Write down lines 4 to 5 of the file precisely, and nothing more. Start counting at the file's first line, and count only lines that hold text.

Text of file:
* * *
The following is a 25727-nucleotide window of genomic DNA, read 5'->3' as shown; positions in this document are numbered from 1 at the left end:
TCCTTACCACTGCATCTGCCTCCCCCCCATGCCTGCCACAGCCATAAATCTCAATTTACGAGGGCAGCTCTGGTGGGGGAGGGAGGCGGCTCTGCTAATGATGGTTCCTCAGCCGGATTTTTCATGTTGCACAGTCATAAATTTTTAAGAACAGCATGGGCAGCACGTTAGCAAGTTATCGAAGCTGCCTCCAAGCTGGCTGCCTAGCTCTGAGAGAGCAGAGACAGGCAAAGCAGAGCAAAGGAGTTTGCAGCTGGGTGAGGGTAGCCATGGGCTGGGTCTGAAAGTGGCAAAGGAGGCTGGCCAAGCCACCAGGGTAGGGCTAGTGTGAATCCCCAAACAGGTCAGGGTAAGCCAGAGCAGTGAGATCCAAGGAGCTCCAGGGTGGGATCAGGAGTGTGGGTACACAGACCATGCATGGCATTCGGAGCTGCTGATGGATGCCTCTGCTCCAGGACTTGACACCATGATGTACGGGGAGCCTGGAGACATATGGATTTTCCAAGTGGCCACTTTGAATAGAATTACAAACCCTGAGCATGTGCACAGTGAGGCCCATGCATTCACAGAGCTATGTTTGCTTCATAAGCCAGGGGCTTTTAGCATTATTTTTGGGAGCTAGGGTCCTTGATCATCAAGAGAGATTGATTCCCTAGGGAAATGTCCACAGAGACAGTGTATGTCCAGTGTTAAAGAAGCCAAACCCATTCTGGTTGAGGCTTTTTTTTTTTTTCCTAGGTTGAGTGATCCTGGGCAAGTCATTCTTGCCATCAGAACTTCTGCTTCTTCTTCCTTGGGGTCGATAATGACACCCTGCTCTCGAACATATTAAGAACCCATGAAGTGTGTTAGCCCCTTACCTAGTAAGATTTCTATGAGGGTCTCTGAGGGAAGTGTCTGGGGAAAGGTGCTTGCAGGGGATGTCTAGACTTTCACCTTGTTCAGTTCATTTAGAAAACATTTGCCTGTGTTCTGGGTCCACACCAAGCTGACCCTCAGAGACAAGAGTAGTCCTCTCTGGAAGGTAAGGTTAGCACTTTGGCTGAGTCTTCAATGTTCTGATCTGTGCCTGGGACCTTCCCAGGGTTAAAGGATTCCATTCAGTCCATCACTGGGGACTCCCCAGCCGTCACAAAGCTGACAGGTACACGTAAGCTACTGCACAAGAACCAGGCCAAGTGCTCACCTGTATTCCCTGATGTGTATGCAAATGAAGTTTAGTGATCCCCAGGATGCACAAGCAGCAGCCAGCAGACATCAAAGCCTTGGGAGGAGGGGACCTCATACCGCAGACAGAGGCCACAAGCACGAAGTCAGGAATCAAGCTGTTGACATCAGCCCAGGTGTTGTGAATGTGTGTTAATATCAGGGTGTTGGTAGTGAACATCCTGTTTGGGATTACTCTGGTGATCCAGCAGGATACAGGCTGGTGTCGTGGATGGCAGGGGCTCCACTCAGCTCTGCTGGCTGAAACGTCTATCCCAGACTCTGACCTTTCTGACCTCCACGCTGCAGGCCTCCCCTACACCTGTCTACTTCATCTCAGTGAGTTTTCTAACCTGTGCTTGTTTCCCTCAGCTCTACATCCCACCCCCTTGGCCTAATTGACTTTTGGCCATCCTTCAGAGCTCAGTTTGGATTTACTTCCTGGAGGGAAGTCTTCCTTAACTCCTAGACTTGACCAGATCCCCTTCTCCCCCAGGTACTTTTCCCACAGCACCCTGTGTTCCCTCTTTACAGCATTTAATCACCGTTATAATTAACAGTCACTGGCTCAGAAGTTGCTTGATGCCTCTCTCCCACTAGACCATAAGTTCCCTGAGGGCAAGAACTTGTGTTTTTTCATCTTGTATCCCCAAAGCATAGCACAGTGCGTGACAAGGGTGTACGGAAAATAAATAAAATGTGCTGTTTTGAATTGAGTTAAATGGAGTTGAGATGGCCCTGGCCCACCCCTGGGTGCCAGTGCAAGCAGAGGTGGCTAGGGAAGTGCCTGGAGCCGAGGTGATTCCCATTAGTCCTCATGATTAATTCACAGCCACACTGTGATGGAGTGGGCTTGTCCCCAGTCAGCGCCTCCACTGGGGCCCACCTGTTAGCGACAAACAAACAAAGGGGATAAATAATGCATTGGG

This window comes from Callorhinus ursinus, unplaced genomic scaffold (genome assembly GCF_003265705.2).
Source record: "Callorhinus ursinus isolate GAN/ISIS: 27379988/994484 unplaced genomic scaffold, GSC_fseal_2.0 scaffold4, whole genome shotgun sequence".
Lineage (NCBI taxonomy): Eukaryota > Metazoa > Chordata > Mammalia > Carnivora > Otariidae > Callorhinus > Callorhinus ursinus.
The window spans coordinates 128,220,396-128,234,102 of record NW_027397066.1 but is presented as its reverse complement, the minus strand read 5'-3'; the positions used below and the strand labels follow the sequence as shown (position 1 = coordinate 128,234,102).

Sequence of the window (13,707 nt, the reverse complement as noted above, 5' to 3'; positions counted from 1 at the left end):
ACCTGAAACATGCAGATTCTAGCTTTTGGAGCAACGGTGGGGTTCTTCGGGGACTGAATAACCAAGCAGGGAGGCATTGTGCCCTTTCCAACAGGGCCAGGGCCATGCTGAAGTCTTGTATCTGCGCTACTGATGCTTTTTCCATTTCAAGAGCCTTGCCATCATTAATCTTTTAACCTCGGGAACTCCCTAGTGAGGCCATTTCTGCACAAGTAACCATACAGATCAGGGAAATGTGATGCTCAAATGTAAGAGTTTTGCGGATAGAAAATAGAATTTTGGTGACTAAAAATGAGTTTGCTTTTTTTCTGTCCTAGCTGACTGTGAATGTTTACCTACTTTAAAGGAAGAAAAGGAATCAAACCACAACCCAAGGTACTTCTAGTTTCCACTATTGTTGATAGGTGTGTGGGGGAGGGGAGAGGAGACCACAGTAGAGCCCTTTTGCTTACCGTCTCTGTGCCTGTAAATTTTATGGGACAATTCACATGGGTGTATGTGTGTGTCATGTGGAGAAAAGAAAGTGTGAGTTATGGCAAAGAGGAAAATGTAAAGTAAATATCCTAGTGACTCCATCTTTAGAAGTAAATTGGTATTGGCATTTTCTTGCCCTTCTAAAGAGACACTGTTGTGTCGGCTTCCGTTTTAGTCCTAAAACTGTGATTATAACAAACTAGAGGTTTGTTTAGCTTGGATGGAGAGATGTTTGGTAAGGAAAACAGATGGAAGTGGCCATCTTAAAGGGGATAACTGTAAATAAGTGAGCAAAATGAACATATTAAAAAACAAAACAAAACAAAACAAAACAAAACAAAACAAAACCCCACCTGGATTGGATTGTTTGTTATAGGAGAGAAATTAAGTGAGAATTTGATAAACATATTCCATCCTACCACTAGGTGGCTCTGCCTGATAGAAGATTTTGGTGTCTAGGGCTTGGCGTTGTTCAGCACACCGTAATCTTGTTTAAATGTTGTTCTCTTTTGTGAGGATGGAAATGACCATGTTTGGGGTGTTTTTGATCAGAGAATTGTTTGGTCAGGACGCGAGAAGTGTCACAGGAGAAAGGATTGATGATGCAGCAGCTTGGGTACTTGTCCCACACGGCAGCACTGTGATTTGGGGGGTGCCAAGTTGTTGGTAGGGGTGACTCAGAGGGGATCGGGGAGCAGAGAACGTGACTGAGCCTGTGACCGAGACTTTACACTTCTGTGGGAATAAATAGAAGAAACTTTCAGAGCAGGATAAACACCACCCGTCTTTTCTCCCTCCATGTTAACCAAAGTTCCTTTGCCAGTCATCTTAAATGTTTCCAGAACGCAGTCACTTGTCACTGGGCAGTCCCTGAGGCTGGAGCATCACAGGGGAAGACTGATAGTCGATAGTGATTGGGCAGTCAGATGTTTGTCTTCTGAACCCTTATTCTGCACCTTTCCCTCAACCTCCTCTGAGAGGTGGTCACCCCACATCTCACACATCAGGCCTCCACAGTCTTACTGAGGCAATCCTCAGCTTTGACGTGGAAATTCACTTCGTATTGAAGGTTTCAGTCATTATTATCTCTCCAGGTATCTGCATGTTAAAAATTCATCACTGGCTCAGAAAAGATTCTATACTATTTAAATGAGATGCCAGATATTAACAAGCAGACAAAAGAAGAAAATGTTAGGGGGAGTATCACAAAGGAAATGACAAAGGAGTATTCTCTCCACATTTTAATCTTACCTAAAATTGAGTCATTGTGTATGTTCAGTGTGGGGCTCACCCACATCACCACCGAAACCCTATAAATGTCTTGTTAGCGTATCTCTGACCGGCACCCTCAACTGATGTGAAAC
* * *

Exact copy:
Source record: "Callorhinus ursinus isolate GAN/ISIS: 27379988/994484 unplaced genomic scaffold, GSC_fseal_2.0 scaffold4, whole genome shotgun sequence".
Lineage (NCBI taxonomy): Eukaryota > Metazoa > Chordata > Mammalia > Carnivora > Otariidae > Callorhinus > Callorhinus ursinus.